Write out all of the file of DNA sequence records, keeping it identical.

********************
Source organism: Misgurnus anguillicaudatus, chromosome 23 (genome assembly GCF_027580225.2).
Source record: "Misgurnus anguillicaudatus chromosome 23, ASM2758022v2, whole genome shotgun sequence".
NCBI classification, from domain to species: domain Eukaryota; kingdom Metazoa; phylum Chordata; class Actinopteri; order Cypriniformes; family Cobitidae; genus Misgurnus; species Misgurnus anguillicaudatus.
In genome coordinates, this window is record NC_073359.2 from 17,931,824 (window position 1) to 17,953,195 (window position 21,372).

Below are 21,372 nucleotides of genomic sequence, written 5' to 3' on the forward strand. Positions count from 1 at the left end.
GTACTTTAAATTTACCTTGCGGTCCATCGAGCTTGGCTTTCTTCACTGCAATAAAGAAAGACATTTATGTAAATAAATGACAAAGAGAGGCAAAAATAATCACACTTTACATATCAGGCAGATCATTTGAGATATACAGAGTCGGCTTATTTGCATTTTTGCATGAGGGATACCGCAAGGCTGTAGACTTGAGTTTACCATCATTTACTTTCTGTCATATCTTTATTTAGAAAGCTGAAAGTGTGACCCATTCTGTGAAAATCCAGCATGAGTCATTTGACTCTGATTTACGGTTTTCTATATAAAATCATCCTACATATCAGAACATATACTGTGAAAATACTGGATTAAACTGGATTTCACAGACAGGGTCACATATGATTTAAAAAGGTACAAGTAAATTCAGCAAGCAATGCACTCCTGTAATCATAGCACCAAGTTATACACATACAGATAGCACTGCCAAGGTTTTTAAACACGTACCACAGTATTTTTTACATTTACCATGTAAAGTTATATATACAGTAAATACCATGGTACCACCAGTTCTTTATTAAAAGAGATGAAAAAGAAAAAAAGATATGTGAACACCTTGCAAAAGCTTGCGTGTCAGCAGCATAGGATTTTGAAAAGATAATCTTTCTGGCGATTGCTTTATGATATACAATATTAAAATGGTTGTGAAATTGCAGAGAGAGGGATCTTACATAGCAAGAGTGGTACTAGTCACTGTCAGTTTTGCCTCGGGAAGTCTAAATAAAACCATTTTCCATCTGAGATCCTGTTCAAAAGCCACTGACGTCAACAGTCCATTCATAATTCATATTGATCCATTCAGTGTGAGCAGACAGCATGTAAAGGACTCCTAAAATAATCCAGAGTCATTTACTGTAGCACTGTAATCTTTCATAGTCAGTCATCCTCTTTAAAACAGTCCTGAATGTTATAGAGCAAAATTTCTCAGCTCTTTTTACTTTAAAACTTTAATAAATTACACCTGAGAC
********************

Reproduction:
Source organism: Misgurnus anguillicaudatus, chromosome 23 (genome assembly GCF_027580225.2).
Source record: "Misgurnus anguillicaudatus chromosome 23, ASM2758022v2, whole genome shotgun sequence".
NCBI classification, from domain to species: domain Eukaryota; kingdom Metazoa; phylum Chordata; class Actinopteri; order Cypriniformes; family Cobitidae; genus Misgurnus; species Misgurnus anguillicaudatus.
In genome coordinates, this window is record NC_073359.2 from 17,931,824 (window position 1) to 17,953,195 (window position 21,372).

Below are 21,372 nucleotides of genomic sequence, written 5' to 3' on the forward strand. Positions count from 1 at the left end.
GTACTTTAAATTTACCTTGCGGTCCATCGAGCTTGGCTTTCTTCACTGCAATAAAGAAAGACATTTATGTAAATAAATGACAAAGAGAGGCAAAAATAATCACACTTTACATATCAGGCAGATCATTTGAGATATACAGAGTCGGCTTATTTGCATTTTTGCATGAGGGATACCGCAAGGCTGTAGACTTGAGTTTACCATCATTTACTTTCTGTCATATCTTTATTTAGAAAGCTGAAAGTGTGACCCATTCTGTGAAAATCCAGCATGAGTCATTTGACTCTGATTTACGGTTTTCTATATAAAATCATCCTACATATCAGAACATATACTGTGAAAATACTGGATTAAACTGGATTTCACAGACAGGGTCACATATGATTTAAAAAGGTACAAGTAAATTCAGCAAGCAATGCACTCCTGTAATCATAGCACCAAGTTATACACATACAGATAGCACTGCCAAGGTTTTTAAACACGTACCACAGTATTTTTTACATTTACCATGTAAAGTTATATATACAGTAAATACCATGGTACCACCAGTTCTTTATTAAAAGAGATGAAAAAGAAAAAAAGATATGTGAACACCTTGCAAAAGCTTGCGTGTCAGCAGCATAGGATTTTGAAAAGATAATCTTTCTGGCGATTGCTTTATGATATACAATATTAAAATGGTTGTGAAATTGCAGAGAGAGGGATCTTACATAGCAAGAGTGGTACTAGTCACTGTCAGTTTTGCCTCGGGAAGTCTAAATAAAACCATTTTCCATCTGAGATCCTGTTCAAAAGCCACTGACGTCAACAGTCCATTCATAATTCATATTGATCCATTCAGTGTGAGCAGACAGCATGTAAAGGACTCCTAAAATAATCCAGAGTCATTTACTGTAGCACTGTAATCTTTCATAGTCAGTCATCCTCTTTAAAACAGTCCTGAATGTTATAGAGCAAAATTTCTCAGCTCTTTTTACTTTAAAACTTTAATAAATTACACCTGAGAC